SPARTA, Ky. -- To think how far Brad Keselowski has come in the last three years, all one has to do is turn the clock back to 2009 and think about how a confrontation between he and Juan Montoya during a Sprint Cup practice session might have gone down then.
Montoya made his one and only Chase for the Sprint Cup field that season. But did you know he won one less race that year than Keselowski, who captured his first Cup victory at Talladega while driving for owner James Finch?
Still, Keselowski hardly commanded the kind of respect then that he does now. In three short years, he has become such a force in the garage that he's forced veteran drivers to respect -- and in some cases, no doubt -- fear him at least in terms of what he can do with a race car.
In Keselowski's mind, Montoya messed with him during the first lap of the first practice last Friday at Kentucky Speedway. In Keselowski's mind, that was unacceptable. He retaliated -- and in doing so, risked putting his No. 2 Dodge team in a hole from which it could not have hoped to climb out of within the next 48 hours.
Instead, they appeared to use the incident as motivation. They pulled out and quickly prepared a backup car in sweltering 100-degree heat, getting it ready just in time for him to gain the practice time he needed. And when the race weekend was completed shortly before midnight Saturday, Keselowski owned yet another race victory -- his series-high third Cup win of the season and the seventh of his still-young career in just his third full-time season.
"That just shows the importance of teamwork, and that the group of guys that I have on this Miller Lite Dodge are just bad-asses," Keselowski said.
The same could be said of Keselowski behind the wheel these days. He thought Montoya messed with him during the practice last Friday, and he wanted to make sure Montoya knew he wasn't going to put up with it. So at the risk of damaging his primary car -- which he did -- Keselowski made his point. Three times.
"Well, I don't like being pushed around -- and I felt like ... on the race track that someone was pushing me around. And I don't like that," Keselowski said. "I hate that. I can't stand it, and I won't stand for that. I don't know if that creates a level of desire that makes us better, but I can't stand it."
The slender, wiry Keselowski doesn't look like he could take much of anybody in a street fight. But when you can drive a 3,400-pound stock car with the speed and ferocity that he does, and when you have a bunch of "bad-asses" in your pit stall backing you up, you don't really need to be able to throw a good left hook to get to where you want to go.
That would be Victory Lane, of course.
He's been there seven times now in just 106 career Cup starts. More importantly, last year he won enough to earn one of the two wild-card berths into the Chase before finishing fifth in the final points standings. This year, his three wins virtually guarantee another spot in the Chase -- but he obviously has no plans to go in as a wild card again.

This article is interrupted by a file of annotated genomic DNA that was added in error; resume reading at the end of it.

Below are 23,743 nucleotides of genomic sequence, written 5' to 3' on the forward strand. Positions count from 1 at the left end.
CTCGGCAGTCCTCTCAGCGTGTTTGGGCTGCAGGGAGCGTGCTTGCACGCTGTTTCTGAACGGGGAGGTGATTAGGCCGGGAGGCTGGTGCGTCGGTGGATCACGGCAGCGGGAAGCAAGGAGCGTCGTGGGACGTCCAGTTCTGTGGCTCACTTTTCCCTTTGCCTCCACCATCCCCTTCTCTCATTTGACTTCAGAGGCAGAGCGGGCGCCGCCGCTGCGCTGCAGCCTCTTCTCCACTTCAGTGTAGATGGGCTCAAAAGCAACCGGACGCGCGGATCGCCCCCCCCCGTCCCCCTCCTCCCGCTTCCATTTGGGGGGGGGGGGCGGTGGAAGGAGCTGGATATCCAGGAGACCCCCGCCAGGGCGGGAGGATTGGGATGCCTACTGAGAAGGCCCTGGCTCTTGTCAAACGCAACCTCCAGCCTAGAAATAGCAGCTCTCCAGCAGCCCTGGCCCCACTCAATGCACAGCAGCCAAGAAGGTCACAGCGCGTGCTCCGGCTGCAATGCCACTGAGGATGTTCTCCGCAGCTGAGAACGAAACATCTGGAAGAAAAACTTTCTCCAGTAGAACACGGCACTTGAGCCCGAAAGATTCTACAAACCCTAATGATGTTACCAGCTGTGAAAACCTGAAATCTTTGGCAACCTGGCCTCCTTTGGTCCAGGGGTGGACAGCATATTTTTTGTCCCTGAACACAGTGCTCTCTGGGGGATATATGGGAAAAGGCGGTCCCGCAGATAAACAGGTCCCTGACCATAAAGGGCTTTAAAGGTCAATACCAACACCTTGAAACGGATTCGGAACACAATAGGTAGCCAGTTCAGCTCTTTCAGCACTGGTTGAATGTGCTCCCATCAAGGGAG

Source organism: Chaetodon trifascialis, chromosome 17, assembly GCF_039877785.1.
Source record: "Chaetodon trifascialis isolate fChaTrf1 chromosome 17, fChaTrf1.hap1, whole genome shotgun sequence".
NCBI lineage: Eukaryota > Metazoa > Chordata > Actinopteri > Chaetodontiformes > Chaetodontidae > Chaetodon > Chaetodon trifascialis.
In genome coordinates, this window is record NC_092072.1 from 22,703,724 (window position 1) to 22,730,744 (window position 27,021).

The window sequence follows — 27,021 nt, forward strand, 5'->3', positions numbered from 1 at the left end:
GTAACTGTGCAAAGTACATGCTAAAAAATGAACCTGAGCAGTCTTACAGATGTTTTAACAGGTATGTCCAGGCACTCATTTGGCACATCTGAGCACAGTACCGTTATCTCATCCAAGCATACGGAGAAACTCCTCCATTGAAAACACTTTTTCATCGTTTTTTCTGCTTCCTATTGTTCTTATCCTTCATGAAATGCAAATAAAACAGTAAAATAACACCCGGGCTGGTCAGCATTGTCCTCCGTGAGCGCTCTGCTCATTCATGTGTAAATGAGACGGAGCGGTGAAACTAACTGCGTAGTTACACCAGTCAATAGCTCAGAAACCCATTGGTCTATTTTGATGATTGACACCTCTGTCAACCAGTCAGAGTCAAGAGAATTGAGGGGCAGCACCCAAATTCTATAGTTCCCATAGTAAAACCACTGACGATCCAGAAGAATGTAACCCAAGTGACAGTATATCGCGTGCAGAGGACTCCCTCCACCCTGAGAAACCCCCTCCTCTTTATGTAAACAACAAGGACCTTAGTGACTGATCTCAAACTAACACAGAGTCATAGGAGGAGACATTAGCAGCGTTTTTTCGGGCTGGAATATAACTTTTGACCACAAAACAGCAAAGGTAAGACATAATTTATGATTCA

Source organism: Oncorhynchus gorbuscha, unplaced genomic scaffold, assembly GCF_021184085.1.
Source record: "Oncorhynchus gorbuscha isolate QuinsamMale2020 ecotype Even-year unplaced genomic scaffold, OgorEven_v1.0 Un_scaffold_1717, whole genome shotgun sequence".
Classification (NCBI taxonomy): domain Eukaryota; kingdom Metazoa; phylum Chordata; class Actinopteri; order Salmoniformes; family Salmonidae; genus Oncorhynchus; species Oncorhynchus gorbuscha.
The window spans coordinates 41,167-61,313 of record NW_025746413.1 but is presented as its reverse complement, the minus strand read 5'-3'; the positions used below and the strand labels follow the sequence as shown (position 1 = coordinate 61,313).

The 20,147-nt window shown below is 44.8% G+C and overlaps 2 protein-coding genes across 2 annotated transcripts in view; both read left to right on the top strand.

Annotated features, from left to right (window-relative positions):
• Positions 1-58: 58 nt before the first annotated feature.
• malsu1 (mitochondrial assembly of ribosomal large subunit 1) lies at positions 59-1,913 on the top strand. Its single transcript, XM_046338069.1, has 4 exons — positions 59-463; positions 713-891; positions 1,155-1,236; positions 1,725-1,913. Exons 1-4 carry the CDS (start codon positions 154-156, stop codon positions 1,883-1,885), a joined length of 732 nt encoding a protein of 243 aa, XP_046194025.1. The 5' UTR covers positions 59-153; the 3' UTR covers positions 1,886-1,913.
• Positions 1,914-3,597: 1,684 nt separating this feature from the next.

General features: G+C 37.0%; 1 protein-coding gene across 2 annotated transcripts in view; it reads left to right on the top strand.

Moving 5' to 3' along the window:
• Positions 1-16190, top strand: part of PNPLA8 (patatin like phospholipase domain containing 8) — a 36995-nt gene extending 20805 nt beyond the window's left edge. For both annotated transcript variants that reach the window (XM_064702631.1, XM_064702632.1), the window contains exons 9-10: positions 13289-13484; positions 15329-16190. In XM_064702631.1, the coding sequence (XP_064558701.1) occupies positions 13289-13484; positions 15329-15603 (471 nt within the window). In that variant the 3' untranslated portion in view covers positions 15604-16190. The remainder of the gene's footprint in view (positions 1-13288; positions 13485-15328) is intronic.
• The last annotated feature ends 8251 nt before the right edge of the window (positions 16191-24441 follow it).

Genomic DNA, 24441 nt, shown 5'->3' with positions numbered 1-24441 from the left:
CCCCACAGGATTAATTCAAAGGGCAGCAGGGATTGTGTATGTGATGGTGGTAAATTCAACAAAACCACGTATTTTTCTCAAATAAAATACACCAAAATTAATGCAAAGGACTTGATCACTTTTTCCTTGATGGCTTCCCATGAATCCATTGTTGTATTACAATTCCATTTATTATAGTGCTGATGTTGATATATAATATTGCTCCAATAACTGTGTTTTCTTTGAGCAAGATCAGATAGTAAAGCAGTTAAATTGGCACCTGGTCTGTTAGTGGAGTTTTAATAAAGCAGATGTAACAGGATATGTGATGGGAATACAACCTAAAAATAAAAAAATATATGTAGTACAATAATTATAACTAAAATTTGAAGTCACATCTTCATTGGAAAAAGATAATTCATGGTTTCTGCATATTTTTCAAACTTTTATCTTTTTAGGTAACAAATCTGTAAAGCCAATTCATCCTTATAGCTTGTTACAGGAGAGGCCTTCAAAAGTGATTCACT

He wants to finish in the top 10 in points so his victories will mean something heading into the Chase, as in 10 bonus points apiece. Last year the wins he had prior to the Chase counted for nothing in terms of bonus points because the wild-card entries don't get to carry them over for the start of the Chase.
And Keselowski has big plans for this year's Chase.
Keselowski told the media Saturday night that they've been looking at the current points standings "all backwards." He contended that it doesn't matter who's leading them right now. All that matters is who is in the top 10 when the Chase cutoff arrives, and how many wins those 10 championship contenders have pocketed.
"The only thing that means anything is how the points are going to be reset when the Chase gets going, when it starts," Keselowski said. "That's going to be based of who is in the top 10 and who has the most wins. That is the only thing that matters.
"That's where my heart's at, and that's what I want. I want to be the guy with the most wins and inside the top 10. ... Wins and being in the top 10, that's all that matters."
Keselowski was the only driver to participate in all three NASCAR races at Kentucky -- the Camping World Truck Series race on Thursday, the Nationwide Series race on Friday and the Cup race Saturday. He finished second, seventh and first, respectively, and was still bouncing around like the Energizer bunny when all of it was over, like he wondered what race he might be able to enter Sunday.
Not just enter, but conquer.
This kid is taking the Cup Series by storm, and he's doing it on his terms. Oh, and Montoya? At one point he told his team over the radio Saturday that, in his opinion, their performance was "embarrassing" and they had to rally at the end just to finish 14th.
Hailed in 2009 as the next great driver in NASCAR, Montoya has won precisely one Cup race since then and has just two victories in 198 careers starts overall. Both wins came on road courses. He has yet to triumph on an oval.
But you can bet on one thing for sure. Montoya, the former Formula One and IndyCar star, may not have known who Brad Keselowski was in 2009. Certainly he does now, and so does everyone else in motorsports.
Opinions expressed are solely those of the writer.